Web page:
When?  Nobody asked that.  But a "deep throat" inside the Big Blue sources suggested probably within a week or so. "Your timely note ("Sam Is No 'Change Agent'," May 6) threw IBM into disarray," this source said before today's IBM meeting.

On "Industry Woes"... Palmisano repeated his earlier remarks that "the industry has too much capacity," and that the IT segment shrank 3% last year.  "The industry contracted last year for the first time in many years," Palmisano said.

While we have seen no data supporting such a pessimistic industry view, there is no question that IBM, whose revenues did decline 3% last year, does have too much capacity. 

Is the new IBM CEO megalomanically starting to (mis)interpret the "I" in the IBM name as the "Industry?" 

One only needs to consider Computer Sciences Corp.'s (CSC) stellar results in the fiscal year 2002 and the fourth quarter (ended Mar. 31), reported yesterday, to appreciate the fallacy of Palmisano's "industry woes" claim (stand by for a regular Annex Bulletin about CSC - click here to read it).  In response, the CSC stock promptly soared 12% today.

On the other hand, one also only needs to consider the latest Hewlett-Packard (HP) business results, also reported yesterday, to understand where Palmisano may be coming from.  The HP revenues were down 9%.  The stock promptly dropped 6%.

So there may be "two IT industries" - the old and the new; the hardware and the services; the sick and the healthy one.  The hardware-laden industry old-timers, such as IBM, HP and the Japanese vendors, for example, are struggling.  By contrast, the services companies, such as CSC, EDS, Accenture, etc. continue to grow despite the capital spending slowdown, albeit at a slower pace (see the  Industry Stratification Trend, Mar. 30, 1990).

Since IBM plays on both sides of the fence - in the hardware and in the services game - the new IBM CEO seems to be picking the facts from whichever side that supports his conclusions.  This practice may be earning him a new epithet - the "Yin Yang Sam."  The old one - the "Teflon Sam" - is now becoming obsolete anyway, with his ascendance to the Armonk throne.

On IBM Market Share "Gains'... It was also rather funny hearing again today the IBM/Palmisano assertion that the Big Blue is supposedly gaining market share.  This may be true by comparison to the fellow-dinosaurs that are falling apart faster than IBM's hardware units.  But it's a preposterous claim relative to the nimble IT services competitors which are growing while IGS is shrinking.  

Guess trying to weasel his way out of this tight spot, Palmisano quoted today Gartner Group and IDC as sources of his market share claims.  He didn't say how much money IBM is spending on these two companies' research.  Nobody asked, either.

On Closing "Corporate Welfare Centers"... The IBM CEO was asked several times today if he was considering jettisoning some of its  poorly-performing units, such as the PCs, microelectronics or storage (which was our recommendation back in 1996 - see "Break Up IBM!", Mar. 1996).  

Palmisano carefully dodged those questions, implying the company will continue to keep its losers.  As the old saying goes, "one is known by the company one keeps." :-)  

But Gerstner evidently never figured that out.  And now, it looks like Palmisano hasn't, either.  So he is opting to keep the IBM "corporate welfare centers" open, even though there is little hope for recovery of its chronically ill patients, and despite their drain on IBM's cash and image.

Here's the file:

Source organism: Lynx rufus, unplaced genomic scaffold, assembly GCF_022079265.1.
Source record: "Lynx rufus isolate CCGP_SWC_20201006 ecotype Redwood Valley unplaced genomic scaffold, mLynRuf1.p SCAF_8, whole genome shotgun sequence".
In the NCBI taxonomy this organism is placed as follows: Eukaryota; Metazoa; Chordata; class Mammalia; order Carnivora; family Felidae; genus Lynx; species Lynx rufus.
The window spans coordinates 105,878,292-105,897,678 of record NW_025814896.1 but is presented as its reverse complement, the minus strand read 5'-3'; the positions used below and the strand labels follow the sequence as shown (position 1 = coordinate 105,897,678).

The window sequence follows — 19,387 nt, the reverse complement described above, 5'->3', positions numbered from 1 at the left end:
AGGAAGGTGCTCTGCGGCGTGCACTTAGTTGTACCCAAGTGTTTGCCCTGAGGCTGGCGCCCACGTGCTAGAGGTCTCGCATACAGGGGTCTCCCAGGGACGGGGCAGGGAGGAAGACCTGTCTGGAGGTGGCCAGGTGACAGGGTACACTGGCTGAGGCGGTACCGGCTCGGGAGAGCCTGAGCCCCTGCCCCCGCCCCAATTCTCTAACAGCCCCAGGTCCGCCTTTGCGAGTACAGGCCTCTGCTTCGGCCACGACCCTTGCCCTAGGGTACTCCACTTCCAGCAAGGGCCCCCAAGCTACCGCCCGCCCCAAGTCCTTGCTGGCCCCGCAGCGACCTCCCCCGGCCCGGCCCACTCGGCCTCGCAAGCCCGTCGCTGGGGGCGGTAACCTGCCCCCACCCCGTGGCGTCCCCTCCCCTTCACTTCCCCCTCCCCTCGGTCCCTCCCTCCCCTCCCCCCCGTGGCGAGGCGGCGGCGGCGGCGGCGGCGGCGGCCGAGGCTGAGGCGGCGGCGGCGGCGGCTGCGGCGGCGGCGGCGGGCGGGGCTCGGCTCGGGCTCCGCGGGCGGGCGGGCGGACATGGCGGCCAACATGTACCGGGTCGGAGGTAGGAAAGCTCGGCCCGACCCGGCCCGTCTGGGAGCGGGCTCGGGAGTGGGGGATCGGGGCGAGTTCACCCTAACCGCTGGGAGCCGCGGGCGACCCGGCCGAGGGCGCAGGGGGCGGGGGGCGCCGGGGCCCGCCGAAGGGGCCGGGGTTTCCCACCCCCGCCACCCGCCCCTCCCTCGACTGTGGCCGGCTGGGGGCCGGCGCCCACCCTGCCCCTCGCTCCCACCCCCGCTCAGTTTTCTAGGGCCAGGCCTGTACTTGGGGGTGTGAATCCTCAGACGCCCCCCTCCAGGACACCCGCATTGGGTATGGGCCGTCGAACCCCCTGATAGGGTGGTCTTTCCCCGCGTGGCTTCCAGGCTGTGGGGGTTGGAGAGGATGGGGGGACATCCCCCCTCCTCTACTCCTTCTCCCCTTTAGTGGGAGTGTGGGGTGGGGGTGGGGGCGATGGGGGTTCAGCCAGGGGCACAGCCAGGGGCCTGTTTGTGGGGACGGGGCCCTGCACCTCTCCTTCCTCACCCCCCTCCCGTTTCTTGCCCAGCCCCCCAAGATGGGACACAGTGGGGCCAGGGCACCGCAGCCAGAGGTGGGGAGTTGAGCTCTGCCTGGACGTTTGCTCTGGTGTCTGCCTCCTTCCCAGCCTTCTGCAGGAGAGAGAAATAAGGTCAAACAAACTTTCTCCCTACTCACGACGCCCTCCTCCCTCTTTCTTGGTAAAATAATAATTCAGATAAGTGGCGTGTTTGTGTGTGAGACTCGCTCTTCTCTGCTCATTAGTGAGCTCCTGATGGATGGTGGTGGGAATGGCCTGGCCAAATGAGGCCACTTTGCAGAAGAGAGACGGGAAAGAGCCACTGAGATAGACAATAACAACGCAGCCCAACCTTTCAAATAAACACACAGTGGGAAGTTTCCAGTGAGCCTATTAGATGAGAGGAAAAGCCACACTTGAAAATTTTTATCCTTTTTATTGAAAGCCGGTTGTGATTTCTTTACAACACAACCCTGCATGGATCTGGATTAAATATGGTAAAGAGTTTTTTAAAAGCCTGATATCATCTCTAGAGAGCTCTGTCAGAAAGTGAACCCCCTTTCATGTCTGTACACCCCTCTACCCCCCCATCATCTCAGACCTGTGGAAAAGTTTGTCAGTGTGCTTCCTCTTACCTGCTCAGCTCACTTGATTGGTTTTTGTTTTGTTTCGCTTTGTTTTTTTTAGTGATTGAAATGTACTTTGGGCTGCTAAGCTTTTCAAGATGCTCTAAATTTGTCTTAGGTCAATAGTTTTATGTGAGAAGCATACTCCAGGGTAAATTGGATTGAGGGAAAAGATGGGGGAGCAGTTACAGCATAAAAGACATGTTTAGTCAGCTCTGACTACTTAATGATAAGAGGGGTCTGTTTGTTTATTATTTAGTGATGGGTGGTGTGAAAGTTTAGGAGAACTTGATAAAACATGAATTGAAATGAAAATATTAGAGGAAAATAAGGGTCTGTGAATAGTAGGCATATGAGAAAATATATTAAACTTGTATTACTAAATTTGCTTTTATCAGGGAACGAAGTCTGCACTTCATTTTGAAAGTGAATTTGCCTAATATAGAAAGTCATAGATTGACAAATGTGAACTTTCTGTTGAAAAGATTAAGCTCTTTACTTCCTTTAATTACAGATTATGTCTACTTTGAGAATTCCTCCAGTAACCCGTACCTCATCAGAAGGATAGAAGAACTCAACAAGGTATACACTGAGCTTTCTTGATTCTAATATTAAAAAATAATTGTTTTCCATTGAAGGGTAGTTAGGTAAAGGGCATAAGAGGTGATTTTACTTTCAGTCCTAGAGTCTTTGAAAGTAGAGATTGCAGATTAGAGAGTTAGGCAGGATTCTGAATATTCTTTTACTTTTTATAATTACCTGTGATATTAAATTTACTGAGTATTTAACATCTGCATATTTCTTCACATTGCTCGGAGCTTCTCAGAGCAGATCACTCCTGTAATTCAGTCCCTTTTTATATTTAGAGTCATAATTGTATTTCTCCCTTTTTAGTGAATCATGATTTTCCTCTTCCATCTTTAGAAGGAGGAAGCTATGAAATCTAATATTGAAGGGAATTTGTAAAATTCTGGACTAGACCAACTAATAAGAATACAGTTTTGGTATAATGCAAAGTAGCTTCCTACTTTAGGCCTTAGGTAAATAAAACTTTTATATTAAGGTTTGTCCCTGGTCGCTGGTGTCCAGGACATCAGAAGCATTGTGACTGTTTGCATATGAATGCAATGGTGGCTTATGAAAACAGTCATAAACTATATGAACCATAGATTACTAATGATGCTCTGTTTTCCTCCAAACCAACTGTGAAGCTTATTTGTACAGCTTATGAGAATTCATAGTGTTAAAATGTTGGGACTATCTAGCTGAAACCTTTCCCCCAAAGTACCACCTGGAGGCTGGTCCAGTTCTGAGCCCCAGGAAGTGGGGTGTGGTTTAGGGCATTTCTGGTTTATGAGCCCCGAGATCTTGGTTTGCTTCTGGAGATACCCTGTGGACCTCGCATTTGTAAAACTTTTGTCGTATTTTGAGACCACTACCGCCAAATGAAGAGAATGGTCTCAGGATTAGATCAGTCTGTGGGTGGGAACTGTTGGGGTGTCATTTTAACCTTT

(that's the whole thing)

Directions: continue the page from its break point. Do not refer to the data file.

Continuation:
Meanwhile, IBM did close the 86-year old Endicott music band to save money (sad but true... see "Looming IBM Layoffs", May 14).

Well, what can we add that we haven't already said... "Sam Is No 'Change Agent'" (May 6).  He proved it again today.  So stand by for the IBM stock to resume its downward slide.

Happy bargain hunting!

Bob Djurdjevic

[Also check out"Looming IBM Layoffs" (May 14),  "Sam Is No 'Change Agent'," (May 6), Additional Stock Buybacks Authorized (Apr. 30, 2002),  "From Here to Eternity" (Apr. 2001),  “Tough Times, Soft Deals,” (Apr. 25, 2002), "A Disastrous Quarter," (Apr. 17),  Industry Stratification Trend (Mar. 30, 1990),  “Gerstner’s Legacy: Good Manager, Poor Entrepreneur” (Jan. 2002),  IBM 5-year Forecast 2001: An Unenviable Legacy (June 2001)"Big Blue Starting to Unravel," (Apr. 8, 2002), SEC Launches Formal Probe of Wall Street Research (Apr. 25, 2002),  “SEC to Tighten Stock Option Rules” (Apr. 5, 2002), "Sir Lou OutLayed Lay!" (Apr. 1, 2002), "IBM Pension Fund Vapors," (Mar. 23, 2002), Is IBM Cheating on Taxes, Annex Bulletin 99-17 (May 1999),  "Break Up IBM!" (Mar. 1996), Fortune on IBM (June 15, 2000), “Smoke and Mirrors Galore,” July 2000), Annex Bulletin 98-14 ("Wag the Big Blue Dog"), Armonk's Fudge Factory (Apr. 9, 1999)Where Armonk Meets Wall Street, Greed Breeds Incest (November 1998)Stock Buybacks Questioned: Is IBM Mortgaging Its Future Again?, 97-18 (4/29/97),  "Some Insiders Cashed In On IBM Stock's Rise, Buybacks" 97-22, 7/27/97,  Djurdjevic’s Forbes column, "Is Big Blue Back?," 6/10/97;  “Executive Suite: How Sweet!,” (July 1997), "Gerstner: Best Years Are Behind", Aug. 10, 1999), "IBM's Best Years Are 3-4 Decades Behind Us" (July 1999), "Lou's Lair vs. Bill's Loft" (June 1999),  "Corporate Cabbage Patch Dolls," 98-39, 10/31/98; Djurdjevic’s Chronicles magazine October 1998 column, "Wall Street Boom; Main Street Doom", “Louis XIX of Armonk,” (Aug. 1996), "Mountain Shook, Mouse Was Born" (Mar. 25, 1994) etc.]

Or just click on and use "financial engineering" as keywords.

 






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Volume XVIII, Annex Newsflash No. 2002-07
May 15, 2002

Editor: Bob Djurdjevic
Published by Annex Research
e-mail: annex@djurdjevic.com

P.O. Box 97100, Phoenix, Arizona 85060-7100
TEL/FAX: (602) 824-8111